Your poo is (mostly) ALIVE…here's what's really in it – and the signs you need to see a GP

Wrong. It's actually mostly alive – crawling with billions of microbes.

We can tell a lot about our bodies from our poo, from what we eat to how healthy our guts are, and whether we're suffering from any internal issues.

Here's what it's made up of:

Plastic Particles

Worryingly, scientists say that they've found tiny bits of plastic in human faeces for the first time – meaning that our plastic pollution problem is finally starting to directly impact us.

If you drink from plastic bottles or eat food that comes wrapped in plastic, you're actually ingesting tiny amounts of that packaging.

Plastic pieces attract cancer, hormone-disrupting, diabetes-causing chemicals the longer they stay in the sea. And that plastic then enters the fish we eat, the water we drink and the salt we use.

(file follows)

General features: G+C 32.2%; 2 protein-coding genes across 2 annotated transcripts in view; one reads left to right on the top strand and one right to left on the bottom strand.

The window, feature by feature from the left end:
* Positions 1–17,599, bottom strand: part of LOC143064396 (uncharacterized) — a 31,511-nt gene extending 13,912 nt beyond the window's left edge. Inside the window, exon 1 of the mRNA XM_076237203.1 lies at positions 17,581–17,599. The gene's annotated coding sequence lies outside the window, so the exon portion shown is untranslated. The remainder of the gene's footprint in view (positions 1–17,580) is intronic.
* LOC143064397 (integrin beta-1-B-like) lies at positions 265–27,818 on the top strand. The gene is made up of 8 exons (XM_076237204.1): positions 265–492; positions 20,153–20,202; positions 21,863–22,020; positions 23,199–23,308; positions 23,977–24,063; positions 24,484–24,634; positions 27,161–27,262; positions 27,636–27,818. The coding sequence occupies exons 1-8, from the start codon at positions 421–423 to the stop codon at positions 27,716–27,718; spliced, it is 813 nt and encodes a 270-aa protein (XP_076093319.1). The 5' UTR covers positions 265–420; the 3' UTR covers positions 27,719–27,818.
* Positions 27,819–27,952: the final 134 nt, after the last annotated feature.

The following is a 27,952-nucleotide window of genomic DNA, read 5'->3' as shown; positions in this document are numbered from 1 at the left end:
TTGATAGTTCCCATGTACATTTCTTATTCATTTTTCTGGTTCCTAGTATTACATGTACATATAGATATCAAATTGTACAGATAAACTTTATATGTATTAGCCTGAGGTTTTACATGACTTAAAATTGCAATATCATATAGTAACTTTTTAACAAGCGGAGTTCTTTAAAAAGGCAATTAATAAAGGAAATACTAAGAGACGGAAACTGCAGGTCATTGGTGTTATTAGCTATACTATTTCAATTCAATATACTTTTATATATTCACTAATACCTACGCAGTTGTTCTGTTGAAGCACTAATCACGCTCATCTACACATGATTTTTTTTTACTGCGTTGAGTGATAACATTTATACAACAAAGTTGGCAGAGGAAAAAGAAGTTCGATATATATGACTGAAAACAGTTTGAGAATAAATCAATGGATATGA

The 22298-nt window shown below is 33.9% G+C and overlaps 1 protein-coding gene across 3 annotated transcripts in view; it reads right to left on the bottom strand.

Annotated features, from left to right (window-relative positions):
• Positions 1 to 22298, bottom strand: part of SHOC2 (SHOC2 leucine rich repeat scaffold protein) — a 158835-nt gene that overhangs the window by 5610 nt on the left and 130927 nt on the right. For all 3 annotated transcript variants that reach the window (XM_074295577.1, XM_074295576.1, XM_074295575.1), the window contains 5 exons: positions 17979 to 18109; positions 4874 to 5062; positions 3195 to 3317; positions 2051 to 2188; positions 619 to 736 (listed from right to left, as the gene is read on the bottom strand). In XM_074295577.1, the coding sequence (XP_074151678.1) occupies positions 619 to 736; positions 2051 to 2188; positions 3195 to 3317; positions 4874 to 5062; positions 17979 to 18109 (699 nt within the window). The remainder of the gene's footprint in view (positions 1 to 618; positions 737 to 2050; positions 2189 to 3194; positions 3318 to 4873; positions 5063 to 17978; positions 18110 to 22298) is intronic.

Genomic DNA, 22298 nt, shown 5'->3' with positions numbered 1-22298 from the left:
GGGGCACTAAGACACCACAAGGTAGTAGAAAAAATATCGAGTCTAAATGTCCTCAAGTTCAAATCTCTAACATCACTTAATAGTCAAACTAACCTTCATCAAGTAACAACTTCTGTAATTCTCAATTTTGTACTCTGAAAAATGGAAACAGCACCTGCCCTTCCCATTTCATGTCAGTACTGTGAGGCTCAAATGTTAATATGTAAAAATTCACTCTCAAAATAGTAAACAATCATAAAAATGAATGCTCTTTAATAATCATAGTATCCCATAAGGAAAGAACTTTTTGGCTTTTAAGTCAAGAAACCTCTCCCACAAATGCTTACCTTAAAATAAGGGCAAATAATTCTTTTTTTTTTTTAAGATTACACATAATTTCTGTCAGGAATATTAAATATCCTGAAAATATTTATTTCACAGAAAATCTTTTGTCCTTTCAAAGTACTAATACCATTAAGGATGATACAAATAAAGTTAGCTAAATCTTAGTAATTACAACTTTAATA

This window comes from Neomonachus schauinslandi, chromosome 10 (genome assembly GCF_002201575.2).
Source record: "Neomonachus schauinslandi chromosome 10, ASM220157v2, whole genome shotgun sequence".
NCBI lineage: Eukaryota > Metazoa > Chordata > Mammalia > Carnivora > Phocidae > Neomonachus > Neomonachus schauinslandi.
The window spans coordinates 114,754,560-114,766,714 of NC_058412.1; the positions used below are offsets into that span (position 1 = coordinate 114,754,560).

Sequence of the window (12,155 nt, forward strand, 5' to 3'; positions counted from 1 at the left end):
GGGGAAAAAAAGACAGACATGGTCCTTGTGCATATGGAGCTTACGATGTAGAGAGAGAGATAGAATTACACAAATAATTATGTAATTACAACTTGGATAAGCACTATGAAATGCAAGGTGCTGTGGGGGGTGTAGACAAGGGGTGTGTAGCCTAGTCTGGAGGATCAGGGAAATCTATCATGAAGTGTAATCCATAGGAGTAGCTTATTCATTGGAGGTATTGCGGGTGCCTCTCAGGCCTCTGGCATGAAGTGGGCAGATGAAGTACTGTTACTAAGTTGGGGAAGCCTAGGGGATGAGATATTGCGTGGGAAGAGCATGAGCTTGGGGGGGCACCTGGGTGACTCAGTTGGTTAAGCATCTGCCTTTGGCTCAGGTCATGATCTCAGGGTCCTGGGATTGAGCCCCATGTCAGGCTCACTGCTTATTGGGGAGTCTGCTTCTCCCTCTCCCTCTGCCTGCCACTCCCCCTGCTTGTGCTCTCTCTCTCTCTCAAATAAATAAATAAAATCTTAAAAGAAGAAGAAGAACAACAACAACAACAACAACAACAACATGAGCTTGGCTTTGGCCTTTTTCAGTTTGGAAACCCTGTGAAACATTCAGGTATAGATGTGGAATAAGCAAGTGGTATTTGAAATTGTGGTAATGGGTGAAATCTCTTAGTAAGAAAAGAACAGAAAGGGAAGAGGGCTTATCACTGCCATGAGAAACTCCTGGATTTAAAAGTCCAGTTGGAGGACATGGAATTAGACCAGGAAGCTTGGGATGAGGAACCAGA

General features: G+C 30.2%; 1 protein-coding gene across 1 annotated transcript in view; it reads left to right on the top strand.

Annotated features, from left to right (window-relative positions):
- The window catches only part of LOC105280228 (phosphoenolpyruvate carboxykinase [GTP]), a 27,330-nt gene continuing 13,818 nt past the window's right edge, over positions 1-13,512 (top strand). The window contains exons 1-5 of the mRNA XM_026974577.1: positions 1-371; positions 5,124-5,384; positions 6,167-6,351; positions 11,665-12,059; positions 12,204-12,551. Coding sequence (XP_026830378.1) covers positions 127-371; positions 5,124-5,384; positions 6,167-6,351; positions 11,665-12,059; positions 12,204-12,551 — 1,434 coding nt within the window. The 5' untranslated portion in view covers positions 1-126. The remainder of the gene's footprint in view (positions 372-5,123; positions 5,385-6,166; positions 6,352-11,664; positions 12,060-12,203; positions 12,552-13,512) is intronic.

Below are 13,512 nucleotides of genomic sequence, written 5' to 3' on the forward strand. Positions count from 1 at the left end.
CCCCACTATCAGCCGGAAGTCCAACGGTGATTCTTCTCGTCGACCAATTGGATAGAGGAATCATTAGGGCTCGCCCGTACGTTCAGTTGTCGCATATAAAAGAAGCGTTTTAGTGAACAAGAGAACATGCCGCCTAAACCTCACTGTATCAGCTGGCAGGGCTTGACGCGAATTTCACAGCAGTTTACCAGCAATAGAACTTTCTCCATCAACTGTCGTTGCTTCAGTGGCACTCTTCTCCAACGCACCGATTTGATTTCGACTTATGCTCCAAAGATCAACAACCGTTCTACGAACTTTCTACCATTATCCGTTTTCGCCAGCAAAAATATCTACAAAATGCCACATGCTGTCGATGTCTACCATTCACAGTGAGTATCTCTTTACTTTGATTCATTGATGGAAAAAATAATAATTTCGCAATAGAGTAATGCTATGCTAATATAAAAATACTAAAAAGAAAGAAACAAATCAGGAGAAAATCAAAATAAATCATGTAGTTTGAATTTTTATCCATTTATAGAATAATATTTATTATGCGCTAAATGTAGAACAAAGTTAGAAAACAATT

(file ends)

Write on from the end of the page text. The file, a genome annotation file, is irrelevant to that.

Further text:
In fact, last year The 5 Gyres Institute tested a load of German beers and found that every single one tested positive for microplastics. Yum! A recent study found up to nine different types of plastic in people's poo – which is terrifying.


Around 75 per cent of your poo is made up of water, but that changes according to your diet.

Vegetarians have more water and people who eat less fibre and more protein have a lower water content.

Fibre carries a lot of water, which makes our poo bulkier and increases the frequency of bowel movements.

The other 25 per cent is made up mainly living organic matter (although there's also some digestive juice and minerals).